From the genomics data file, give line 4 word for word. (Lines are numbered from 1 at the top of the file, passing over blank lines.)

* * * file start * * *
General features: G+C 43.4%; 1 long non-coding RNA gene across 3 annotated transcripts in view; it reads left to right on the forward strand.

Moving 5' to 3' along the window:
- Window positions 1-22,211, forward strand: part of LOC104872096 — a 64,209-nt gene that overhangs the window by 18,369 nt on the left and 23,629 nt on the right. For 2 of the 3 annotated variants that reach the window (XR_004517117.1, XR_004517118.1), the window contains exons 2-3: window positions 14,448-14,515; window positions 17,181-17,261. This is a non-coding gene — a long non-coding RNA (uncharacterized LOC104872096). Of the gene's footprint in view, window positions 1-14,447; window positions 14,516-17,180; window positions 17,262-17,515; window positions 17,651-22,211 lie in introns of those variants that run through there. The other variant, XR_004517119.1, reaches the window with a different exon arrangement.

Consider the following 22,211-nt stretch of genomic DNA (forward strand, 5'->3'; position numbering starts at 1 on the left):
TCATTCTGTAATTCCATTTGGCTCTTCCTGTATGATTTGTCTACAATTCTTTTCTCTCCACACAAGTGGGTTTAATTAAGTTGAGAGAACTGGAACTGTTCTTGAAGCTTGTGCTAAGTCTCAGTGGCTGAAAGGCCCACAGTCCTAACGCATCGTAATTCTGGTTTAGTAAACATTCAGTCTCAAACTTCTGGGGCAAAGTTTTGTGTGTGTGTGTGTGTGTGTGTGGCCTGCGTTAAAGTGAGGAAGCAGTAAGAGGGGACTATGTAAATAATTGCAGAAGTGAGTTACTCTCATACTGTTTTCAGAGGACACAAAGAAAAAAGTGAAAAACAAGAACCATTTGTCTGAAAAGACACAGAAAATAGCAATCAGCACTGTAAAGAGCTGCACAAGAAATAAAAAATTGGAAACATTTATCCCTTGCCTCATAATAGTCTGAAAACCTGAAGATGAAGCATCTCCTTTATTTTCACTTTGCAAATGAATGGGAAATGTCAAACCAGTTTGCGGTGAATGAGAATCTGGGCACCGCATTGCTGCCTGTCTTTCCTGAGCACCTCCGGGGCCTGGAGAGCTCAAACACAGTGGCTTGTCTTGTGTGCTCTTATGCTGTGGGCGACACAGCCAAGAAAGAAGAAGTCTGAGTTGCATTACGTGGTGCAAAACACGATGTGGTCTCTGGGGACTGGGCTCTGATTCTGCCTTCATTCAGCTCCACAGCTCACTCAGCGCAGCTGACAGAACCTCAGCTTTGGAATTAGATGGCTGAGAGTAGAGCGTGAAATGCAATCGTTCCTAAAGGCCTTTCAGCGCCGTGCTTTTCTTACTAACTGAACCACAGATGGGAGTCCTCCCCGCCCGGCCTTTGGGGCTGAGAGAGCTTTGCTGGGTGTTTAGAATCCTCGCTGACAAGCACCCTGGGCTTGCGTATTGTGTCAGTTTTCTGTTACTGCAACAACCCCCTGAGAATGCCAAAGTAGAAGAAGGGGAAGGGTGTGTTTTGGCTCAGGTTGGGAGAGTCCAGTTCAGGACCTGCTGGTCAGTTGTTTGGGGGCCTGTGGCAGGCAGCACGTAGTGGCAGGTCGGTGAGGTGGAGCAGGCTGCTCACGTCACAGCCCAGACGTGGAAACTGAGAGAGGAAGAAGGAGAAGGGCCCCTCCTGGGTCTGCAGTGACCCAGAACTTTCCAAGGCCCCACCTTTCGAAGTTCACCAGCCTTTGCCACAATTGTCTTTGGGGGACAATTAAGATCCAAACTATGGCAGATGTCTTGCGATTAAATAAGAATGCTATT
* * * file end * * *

Consider the following 22,211-nt stretch of genomic DNA (forward strand, 5'->3'; position numbering starts at 1 on the left):